Harper, speaking to reporters today in Calgary, said the federal government is lobbying for approval at “every level” in coordination with the nation’s provinces. Harper said he has spoken to President Barack Obama about the proposed pipeline on “several occasions.”
“This is a matter that I think is vital to both the economic growth and energy security, not just of all of Canada, but the United States as well,” he said.
Environmental groups including the Sierra Club and the Natural Resources Defense Council oppose the Keystone pipeline, which would carry crude from Alberta’s oil sands to refineries on the U.S. Gulf Coast. The U.S. State Department is reviewing the $5.3 billion project because it would cross an international border.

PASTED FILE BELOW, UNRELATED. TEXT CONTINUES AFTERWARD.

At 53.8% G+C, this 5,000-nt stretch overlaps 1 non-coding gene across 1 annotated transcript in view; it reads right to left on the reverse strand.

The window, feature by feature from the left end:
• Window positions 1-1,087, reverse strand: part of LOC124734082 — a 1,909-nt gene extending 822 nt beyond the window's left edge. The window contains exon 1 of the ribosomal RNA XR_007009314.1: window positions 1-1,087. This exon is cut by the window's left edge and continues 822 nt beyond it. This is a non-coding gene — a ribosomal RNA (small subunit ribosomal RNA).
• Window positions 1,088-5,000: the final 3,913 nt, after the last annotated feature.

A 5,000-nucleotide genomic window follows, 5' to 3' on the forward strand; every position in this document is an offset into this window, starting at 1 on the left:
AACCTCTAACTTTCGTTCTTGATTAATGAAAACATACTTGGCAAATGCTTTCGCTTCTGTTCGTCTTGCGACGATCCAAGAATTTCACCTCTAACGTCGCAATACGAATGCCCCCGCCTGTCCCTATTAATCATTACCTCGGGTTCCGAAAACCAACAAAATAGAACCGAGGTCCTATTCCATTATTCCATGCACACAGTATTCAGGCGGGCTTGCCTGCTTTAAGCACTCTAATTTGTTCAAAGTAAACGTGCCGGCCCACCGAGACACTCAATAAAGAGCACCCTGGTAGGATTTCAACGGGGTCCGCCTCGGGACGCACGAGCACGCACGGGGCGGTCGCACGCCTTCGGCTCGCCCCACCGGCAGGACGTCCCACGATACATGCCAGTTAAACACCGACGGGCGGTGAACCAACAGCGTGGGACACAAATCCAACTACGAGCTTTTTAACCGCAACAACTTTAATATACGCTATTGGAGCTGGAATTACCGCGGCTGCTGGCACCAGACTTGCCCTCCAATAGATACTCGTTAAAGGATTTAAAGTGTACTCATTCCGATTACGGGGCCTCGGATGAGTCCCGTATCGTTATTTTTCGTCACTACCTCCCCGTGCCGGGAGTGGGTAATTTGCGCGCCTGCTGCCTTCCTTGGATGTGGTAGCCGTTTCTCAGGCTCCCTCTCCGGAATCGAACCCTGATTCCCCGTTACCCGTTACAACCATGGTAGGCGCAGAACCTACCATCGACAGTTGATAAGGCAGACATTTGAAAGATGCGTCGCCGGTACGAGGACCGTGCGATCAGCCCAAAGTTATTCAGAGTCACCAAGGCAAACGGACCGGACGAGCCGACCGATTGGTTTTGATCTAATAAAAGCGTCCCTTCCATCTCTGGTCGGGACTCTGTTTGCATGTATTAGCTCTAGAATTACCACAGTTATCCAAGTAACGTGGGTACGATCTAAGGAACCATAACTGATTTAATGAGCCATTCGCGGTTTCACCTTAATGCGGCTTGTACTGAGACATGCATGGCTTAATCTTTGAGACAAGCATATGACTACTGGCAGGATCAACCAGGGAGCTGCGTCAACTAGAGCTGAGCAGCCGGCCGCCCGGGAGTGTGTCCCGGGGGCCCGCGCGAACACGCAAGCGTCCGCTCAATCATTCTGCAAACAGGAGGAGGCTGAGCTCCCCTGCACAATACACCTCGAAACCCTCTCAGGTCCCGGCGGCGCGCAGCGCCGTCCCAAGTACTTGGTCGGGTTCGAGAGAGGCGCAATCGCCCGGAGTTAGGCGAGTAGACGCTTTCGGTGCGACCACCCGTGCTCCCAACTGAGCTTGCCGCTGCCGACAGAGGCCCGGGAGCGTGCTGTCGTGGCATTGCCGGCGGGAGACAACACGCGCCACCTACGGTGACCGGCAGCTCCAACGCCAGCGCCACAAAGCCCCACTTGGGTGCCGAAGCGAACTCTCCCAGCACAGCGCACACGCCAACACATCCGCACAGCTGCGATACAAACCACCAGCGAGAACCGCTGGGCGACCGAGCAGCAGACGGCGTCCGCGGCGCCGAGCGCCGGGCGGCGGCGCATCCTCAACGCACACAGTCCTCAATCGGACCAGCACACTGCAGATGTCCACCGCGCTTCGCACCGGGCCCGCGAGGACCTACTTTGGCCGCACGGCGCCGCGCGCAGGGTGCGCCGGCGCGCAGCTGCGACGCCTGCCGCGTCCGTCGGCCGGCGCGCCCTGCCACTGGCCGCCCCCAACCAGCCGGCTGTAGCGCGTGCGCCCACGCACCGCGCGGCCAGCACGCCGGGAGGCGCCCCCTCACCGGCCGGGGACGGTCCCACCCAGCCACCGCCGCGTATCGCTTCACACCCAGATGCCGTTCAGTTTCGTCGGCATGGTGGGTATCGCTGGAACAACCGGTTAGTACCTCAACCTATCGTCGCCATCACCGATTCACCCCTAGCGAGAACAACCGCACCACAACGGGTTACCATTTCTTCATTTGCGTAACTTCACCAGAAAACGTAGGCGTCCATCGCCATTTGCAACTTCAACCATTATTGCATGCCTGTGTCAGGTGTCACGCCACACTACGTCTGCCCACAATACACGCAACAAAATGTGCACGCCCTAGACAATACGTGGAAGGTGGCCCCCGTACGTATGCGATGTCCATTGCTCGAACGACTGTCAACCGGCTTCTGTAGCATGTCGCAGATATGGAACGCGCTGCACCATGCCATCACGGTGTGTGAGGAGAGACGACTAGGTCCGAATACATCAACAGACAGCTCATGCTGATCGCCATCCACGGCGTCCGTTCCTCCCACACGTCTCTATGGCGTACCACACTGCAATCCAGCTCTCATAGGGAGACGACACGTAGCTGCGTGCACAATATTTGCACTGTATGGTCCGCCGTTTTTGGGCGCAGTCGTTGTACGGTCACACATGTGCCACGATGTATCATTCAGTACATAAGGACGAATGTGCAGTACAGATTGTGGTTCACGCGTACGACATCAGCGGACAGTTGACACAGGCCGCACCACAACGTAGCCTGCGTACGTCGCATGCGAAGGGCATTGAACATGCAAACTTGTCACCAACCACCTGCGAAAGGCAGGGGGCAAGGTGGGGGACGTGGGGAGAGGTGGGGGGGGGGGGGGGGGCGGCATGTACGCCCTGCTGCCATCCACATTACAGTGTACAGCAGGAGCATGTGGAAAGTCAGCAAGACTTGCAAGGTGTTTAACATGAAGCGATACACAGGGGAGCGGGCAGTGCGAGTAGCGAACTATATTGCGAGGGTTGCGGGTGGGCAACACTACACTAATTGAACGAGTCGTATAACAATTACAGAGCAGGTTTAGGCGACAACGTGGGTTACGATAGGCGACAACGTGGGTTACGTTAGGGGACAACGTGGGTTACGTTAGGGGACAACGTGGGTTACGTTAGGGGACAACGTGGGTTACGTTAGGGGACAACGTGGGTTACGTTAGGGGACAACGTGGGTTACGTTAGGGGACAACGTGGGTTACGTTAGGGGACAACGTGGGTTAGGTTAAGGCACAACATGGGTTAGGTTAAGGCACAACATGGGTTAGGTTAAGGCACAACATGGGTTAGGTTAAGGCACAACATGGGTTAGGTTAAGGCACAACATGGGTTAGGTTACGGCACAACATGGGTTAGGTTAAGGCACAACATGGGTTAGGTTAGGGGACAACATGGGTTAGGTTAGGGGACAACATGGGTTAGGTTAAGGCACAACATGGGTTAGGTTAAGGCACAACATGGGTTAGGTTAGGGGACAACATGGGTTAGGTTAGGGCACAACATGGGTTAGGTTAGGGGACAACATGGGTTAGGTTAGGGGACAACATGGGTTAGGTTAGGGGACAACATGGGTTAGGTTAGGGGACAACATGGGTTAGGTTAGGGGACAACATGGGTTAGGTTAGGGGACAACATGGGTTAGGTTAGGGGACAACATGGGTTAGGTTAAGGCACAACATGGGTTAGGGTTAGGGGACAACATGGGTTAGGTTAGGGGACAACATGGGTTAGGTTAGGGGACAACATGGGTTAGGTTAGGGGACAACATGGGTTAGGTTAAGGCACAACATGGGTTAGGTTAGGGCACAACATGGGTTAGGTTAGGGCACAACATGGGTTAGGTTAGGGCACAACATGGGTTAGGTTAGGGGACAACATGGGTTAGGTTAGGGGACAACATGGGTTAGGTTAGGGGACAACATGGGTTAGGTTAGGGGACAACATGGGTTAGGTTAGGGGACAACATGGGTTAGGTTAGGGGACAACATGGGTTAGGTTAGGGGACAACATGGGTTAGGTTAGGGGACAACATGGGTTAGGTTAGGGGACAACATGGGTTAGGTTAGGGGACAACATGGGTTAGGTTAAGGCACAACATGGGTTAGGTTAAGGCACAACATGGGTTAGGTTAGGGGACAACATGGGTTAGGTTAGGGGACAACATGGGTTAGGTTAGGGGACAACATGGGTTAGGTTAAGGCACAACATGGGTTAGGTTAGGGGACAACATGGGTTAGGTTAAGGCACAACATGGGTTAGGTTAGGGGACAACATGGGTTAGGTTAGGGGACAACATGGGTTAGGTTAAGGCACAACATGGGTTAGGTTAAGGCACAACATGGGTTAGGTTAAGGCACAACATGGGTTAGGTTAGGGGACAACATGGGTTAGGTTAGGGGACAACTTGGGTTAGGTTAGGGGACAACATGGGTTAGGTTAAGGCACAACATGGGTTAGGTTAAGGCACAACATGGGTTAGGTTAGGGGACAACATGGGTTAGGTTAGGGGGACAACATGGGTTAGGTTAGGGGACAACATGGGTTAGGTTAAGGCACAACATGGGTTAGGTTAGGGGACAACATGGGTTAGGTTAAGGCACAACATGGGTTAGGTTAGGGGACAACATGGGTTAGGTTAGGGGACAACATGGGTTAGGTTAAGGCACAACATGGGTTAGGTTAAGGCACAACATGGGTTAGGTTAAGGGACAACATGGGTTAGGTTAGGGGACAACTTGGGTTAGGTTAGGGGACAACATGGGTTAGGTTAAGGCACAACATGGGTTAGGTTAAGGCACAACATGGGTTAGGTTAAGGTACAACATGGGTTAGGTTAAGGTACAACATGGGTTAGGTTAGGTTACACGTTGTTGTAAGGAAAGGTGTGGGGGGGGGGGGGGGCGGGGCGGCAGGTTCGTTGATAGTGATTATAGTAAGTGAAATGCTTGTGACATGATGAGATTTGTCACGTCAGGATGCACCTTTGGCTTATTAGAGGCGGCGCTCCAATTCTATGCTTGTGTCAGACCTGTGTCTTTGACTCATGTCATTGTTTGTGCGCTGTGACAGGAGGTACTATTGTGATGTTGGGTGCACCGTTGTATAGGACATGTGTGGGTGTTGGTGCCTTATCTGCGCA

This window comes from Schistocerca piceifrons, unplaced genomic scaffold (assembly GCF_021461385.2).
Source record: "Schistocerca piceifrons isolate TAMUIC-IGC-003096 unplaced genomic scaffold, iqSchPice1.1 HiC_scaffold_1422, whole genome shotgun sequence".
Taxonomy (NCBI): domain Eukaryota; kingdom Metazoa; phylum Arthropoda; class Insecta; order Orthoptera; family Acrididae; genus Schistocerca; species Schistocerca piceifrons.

Alberta Premier Alison Redford said this week the province is taking steps to limit the environmental damage of building the pipeline through measures such as caps on greenhouse-gas emissions. Redford was scheduled to meet members of Congress during a two-day visit to Washington, her fourth in 18 months.
Obama has said he will make a decision on an application from Calgary-based TransCanada for the project by the end of the year.
To contact the reporter on this story: Rebecca Penty in Calgary at email@example.com